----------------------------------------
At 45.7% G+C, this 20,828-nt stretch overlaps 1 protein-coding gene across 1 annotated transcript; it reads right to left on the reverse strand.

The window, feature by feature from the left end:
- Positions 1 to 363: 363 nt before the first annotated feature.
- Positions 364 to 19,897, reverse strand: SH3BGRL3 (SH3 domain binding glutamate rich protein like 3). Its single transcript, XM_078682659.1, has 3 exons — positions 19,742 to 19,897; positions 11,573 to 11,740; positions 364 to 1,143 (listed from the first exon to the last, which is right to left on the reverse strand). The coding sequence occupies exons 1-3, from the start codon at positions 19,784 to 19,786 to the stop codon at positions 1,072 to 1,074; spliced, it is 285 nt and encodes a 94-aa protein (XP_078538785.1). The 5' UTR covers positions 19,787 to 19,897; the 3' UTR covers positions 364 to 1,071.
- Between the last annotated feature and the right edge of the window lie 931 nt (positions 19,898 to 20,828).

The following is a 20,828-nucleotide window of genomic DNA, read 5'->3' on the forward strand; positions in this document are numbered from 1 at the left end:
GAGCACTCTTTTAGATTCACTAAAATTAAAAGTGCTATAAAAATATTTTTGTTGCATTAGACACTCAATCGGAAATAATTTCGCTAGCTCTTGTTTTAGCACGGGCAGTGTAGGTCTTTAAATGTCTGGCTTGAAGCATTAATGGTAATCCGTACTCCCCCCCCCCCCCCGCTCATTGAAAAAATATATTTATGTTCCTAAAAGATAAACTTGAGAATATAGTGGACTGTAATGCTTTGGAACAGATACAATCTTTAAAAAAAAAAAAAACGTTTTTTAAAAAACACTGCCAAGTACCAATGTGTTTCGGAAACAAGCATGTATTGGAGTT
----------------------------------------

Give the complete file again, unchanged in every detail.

At 45.7% G+C, this 20,828-nt stretch overlaps 1 protein-coding gene across 1 annotated transcript; it reads right to left on the reverse strand.

The window, feature by feature from the left end:
- Positions 1 to 363: 363 nt before the first annotated feature.
- Positions 364 to 19,897, reverse strand: SH3BGRL3 (SH3 domain binding glutamate rich protein like 3). Its single transcript, XM_078682659.1, has 3 exons — positions 19,742 to 19,897; positions 11,573 to 11,740; positions 364 to 1,143 (listed from the first exon to the last, which is right to left on the reverse strand). The coding sequence occupies exons 1-3, from the start codon at positions 19,784 to 19,786 to the stop codon at positions 1,072 to 1,074; spliced, it is 285 nt and encodes a 94-aa protein (XP_078538785.1). The 5' UTR covers positions 19,787 to 19,897; the 3' UTR covers positions 364 to 1,071.
- Between the last annotated feature and the right edge of the window lie 931 nt (positions 19,898 to 20,828).

The following is a 20,828-nucleotide window of genomic DNA, read 5'->3' on the forward strand; positions in this document are numbered from 1 at the left end:
GAGCACTCTTTTAGATTCACTAAAATTAAAAGTGCTATAAAAATATTTTTGTTGCATTAGACACTCAATCGGAAATAATTTCGCTAGCTCTTGTTTTAGCACGGGCAGTGTAGGTCTTTAAATGTCTGGCTTGAAGCATTAATGGTAATCCGTACTCCCCCCCCCCCCCCGCTCATTGAAAAAATATATTTATGTTCCTAAAAGATAAACTTGAGAATATAGTGGACTGTAATGCTTTGGAACAGATACAATCTTTAAAAAAAAAAAAAACGTTTTTTAAAAAACACTGCCAAGTACCAATGTGTTTCGGAAACAAGCATGTATTGGAGTT